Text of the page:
While monitoring should be built into all SBCC programs, integrated SBCC programs have some unique areas of emphasis. Since the program will be working across health topics, it is important for the monitoring to determine whether program messages are harmonized, community agents and providers are delivering appropriate messages, intended audiences comprehend the integrated messages and the program goals are being met. More specifically, monitoring data should be used to determine how audiences perceive the integration of topics, what content might be missing, whether audiences feel overburdened with information and how well the timing of activities and interventions is working. It is also important to understand how providers are adapting to the changes associated with integrated programming, including challenges, successes and suggestions for changes.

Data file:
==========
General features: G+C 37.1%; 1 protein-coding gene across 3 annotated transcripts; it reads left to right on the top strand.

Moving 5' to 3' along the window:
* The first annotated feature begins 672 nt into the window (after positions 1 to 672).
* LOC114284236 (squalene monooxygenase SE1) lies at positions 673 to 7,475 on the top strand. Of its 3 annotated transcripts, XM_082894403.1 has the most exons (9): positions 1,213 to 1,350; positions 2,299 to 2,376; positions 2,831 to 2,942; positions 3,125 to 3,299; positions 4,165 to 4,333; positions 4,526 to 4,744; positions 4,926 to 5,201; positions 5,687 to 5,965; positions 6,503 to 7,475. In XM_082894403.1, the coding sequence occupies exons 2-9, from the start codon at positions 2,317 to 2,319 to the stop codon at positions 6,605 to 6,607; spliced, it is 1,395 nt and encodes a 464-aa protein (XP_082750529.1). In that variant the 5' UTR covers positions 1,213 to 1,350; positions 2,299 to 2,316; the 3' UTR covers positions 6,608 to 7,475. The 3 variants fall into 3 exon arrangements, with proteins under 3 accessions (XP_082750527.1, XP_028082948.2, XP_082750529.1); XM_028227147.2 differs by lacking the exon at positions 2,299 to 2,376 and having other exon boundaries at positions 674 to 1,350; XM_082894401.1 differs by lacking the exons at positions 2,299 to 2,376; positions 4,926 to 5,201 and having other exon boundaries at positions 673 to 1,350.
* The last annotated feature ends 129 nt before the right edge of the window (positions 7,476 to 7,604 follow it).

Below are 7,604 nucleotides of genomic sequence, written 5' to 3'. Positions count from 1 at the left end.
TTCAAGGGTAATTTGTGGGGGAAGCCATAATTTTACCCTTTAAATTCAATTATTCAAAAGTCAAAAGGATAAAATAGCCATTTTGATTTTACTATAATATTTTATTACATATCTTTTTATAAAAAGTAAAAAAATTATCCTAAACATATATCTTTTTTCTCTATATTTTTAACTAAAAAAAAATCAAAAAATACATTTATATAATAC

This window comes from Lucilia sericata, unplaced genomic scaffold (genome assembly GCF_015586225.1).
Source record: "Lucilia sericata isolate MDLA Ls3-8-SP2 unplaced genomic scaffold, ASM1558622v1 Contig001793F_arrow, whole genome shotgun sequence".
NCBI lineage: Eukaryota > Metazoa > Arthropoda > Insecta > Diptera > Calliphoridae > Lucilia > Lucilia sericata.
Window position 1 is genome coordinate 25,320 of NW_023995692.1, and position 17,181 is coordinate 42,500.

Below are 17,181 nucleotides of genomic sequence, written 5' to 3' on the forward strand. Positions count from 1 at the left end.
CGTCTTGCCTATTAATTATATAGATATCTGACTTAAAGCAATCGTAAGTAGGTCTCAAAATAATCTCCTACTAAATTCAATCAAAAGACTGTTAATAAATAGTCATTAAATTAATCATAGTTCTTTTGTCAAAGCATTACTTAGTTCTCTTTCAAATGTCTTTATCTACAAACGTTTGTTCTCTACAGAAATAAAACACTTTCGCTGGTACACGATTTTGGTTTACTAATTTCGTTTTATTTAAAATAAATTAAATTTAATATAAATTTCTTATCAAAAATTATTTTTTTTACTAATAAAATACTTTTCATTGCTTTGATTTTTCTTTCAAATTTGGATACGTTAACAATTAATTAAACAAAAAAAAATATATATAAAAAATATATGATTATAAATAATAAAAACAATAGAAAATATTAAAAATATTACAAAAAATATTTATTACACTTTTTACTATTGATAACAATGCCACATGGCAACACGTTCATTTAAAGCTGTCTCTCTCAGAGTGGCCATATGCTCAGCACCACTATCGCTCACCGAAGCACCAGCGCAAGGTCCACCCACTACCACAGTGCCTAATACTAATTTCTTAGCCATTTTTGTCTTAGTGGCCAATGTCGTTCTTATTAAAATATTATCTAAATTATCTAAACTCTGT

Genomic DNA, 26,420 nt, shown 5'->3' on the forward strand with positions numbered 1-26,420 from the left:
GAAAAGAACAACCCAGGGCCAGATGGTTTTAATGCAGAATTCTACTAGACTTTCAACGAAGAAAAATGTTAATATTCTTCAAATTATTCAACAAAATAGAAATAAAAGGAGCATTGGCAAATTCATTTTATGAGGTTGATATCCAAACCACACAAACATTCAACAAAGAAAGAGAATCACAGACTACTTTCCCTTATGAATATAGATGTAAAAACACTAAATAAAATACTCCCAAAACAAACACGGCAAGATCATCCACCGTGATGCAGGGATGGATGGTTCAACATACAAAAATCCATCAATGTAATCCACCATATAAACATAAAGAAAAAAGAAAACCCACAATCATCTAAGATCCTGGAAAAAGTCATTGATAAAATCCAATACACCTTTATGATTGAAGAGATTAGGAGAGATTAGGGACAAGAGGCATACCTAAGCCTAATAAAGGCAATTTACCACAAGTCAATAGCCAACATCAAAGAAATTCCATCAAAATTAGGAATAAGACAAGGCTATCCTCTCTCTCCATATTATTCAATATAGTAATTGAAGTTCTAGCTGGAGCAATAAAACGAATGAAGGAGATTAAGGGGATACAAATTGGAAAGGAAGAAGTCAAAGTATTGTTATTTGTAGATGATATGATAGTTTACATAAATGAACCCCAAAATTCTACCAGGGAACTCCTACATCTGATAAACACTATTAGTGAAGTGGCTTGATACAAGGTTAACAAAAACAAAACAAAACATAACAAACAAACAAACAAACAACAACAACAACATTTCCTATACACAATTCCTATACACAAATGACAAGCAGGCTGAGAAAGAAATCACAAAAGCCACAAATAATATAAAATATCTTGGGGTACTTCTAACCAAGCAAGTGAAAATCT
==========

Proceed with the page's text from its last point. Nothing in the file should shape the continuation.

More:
Different integration models will need to monitor different program aspects. For example, a program using a phased model might need to determine whether the timing for the phasing is effective or if it needs to be sped up or slowed down. A program building on an existing platform needs to monitor how the audience is receiving that change and whether the platform should continue to be used.
Routine monitoring of program outputs should be done on a monthly basis. Supportive supervision visits should be conducted with community agents and providers on a quarterly basis, or more frequently, if needed, to evaluate demand generation efforts and counseling skills. See Research, Monitoring and Evaluation for more detailed information on monitoring.